Keramat Radin Mas


 

Keramat Radin Mas is the shrine of Radin Mas Ayu, a Javanese princess who shielded her father from being killed. In the legend of Radin Mas, she was described as a beautiful, pious and filial daughter loved by her father but hated by her stepmother. Radin Mas Ayu came with her father when she was an infant to Temasek (old Singapore) and lived in a village at Telok Blangah. Her father, a skillful warrior prince, married into the royal family in Singapore. Her tomb lies in a little grove behind Mount Faber Lodge Condominium and still receives visitors. The authenticity of the tomb could not be verified.

Description
The tomb of Radin Mas Ayu sits on the shoulder of a hill overlooking Kampong Radin Mas which had been demolished. It is surrounded by a great banyan tree. A stream used to run in the valley below and its water was believed to have healing properties. The stream had been converted into a monsoon drain.

There used to be a hut enclosing the tomb but its condition was very poor. The surrounding compound was littered with rubbish and overgrown with bushes and tall grass. In 2000, Mr Zainal Atan also known as Pak Daeng decided to spruce up the tomb to give Radin Mas Ayu a more deserving recognition. In the late 1999, with the permission from the Islamic Religious Council of Singapore (MUIS), Pak Daeng cleaned up the place and repaired the hut using his own funds. Garnering help from friends, he levelled the ground around the tomb, carrying sand and cement up the hill.

Mr Zainal realised that to make the tomb more presentable, he needed more funds. He collected contributions from the community that totalled a sum of $15,000. A contractor was hired and works started in August 2002. The hut was torn down and a new one was built. A low fence was erected along the perimeters of the tomb. The surrounding compound was laid with ceramic tiles and a water tank was installed to store rainwater. A flight of steps was constructed to increase access to the shrine. Both the hut and the stairs were painted yellow which is the symbol of both royalty and holiness. A place to perform prayers was also provided. Pak Daeng went to the shrine everyday to clean it and he made sure that visitors did not carry out un-Islamic practices commonly associated with Muslim shrines. He hoped that the authorities could verify the history behind the tomb and recognise it as Singapore's heritage and a tourist destination.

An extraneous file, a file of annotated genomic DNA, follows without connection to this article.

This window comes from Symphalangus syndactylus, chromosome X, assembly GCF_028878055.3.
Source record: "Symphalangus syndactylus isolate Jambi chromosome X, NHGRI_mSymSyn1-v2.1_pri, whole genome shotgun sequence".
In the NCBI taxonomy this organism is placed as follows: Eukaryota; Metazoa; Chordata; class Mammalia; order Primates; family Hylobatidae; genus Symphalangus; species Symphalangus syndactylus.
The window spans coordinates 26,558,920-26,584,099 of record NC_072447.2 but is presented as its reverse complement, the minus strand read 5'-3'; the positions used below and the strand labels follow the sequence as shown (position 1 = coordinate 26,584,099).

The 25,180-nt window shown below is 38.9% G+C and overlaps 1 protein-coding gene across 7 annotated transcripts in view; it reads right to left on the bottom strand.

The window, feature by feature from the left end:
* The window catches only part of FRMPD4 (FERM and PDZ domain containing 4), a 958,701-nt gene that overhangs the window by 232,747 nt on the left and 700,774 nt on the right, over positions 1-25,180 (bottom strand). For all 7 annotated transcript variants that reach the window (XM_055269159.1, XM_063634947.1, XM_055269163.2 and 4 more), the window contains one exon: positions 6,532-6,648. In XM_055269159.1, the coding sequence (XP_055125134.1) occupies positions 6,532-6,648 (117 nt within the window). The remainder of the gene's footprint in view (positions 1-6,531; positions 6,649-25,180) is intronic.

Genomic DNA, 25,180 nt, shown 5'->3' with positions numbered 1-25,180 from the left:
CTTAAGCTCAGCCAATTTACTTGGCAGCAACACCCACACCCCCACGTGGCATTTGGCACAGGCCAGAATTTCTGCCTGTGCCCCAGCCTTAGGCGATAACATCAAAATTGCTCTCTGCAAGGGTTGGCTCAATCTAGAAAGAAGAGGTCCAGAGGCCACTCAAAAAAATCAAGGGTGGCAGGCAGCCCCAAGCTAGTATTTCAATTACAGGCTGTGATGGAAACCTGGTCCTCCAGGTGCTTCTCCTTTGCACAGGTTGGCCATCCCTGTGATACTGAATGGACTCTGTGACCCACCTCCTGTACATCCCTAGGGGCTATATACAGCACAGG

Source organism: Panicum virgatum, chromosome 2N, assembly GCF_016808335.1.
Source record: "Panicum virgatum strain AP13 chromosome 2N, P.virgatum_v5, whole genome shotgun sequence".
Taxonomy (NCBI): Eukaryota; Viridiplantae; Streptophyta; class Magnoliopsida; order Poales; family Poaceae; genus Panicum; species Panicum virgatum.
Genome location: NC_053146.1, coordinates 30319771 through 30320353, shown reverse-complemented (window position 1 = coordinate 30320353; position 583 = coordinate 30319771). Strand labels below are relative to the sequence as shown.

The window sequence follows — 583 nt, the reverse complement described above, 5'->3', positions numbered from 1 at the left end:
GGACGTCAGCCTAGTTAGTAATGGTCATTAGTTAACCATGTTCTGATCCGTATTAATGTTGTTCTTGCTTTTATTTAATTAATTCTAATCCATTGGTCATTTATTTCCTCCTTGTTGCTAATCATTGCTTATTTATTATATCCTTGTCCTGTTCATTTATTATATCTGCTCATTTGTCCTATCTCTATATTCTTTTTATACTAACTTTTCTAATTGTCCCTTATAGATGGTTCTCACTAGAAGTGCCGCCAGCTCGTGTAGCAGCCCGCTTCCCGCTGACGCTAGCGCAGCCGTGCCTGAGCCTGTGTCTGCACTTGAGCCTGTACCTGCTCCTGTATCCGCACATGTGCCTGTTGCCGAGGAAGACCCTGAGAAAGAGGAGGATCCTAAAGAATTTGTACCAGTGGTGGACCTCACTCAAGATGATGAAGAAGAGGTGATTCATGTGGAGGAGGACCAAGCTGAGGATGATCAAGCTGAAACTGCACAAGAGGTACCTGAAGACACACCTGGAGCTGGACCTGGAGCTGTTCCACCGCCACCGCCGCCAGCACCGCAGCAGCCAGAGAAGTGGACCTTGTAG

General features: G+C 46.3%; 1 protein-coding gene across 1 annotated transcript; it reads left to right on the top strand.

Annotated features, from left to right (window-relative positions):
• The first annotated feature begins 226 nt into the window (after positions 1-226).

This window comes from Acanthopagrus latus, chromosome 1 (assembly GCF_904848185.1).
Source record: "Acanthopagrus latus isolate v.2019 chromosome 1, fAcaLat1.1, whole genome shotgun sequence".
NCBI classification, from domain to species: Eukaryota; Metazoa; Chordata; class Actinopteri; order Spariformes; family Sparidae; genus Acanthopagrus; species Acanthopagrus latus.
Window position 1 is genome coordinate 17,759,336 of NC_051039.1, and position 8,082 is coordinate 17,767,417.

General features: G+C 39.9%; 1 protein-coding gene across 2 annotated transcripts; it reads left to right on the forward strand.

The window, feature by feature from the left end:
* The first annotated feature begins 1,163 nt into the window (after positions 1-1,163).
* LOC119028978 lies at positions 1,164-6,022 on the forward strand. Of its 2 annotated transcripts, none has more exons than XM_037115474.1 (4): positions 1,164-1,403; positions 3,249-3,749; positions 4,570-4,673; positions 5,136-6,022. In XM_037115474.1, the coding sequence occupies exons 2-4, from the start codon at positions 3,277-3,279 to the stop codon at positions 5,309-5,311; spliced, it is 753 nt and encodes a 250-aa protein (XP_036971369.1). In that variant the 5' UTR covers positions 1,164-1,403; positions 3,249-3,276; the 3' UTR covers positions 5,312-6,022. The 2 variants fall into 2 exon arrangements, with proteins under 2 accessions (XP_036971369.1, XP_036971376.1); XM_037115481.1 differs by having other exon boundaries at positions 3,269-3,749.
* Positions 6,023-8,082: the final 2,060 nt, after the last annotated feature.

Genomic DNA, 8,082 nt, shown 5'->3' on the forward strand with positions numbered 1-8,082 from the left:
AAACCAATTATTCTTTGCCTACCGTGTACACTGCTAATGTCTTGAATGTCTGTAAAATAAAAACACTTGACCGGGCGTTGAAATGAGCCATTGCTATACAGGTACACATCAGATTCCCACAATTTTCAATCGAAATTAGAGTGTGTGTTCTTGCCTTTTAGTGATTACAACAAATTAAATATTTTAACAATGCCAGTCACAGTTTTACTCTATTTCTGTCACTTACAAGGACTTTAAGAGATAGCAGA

The legend
Pangeran Adipati Agung was the younger brother of a king in the kingdom of Java. He was a skilful and brave warrior much loved by the people. He fell in love with the leading dancer of a dance troupe. As he could not marry a commoner, he wedded her in secret. Their happy union bore them a beautiful little girl whom they named Radin Mas Ayu. Her name means "sweet golden princess". Before long, the king found out and was extremely furious.The king was determined to get rid of the dancer. Opportunity came when his kingdom was threatened by some hostile invaders. The king sent Pangeran to quell the threat. The dancer's heart was slightly heavy at this but saw a chance of reconciliation between her husband and his brother, the king if he was to return with victory. It was in vain as when Pangeran left for battle, the king had his men burned their house. Pangeran's wife perished while their daughter was rescued by a loyal servant. When Pangeran returned from a victorious battle, he was crestfallen to find the truth and severed ties with his brother and the palace. He left the kingdom together with Radin Mas Ayu and the loyal servant.

They set sail and landed on the island of Singapore and settled down in a village at Telok Blangah. He was silent on his royal lineage and lived as other villagers did. One day, the island was under attack from menacing sea pirates and Pangeran fought bravely to save the island. News of Pangeran's valour reached the Sultan of Singapore and he was commended accordingly. When an envoy from Java was sent to meet the sultan, he was surprised to see Pangeran and related to him the Javanese king's remorse. The Sultan of Singapore was delighted to know that Pangeran was a prince and arranged for his princess to be wedded to him. Pangeran agreed to the marriage and a son was born to them. He was named Tengku Chik. Meanwhile Radin Mas Ayu was now grown up but was disliked by her stepmother. One day, little Tengku Chik accidentally cut his foot on a piece of broken plate dropped by Radin Mas Ayu. Her stepmother despised her even more. The Pangeran refused to believe it was done on purpose. To get even, her stepmother together with her nephew, Tun Bagus plotted against Pangeran and his daughter. Tun Bagus was deeply offended that his marriage proposal had been declined by Radin Mas Ayu. He took this opportunity to avenge the humiliation he felt from Radin's rejection.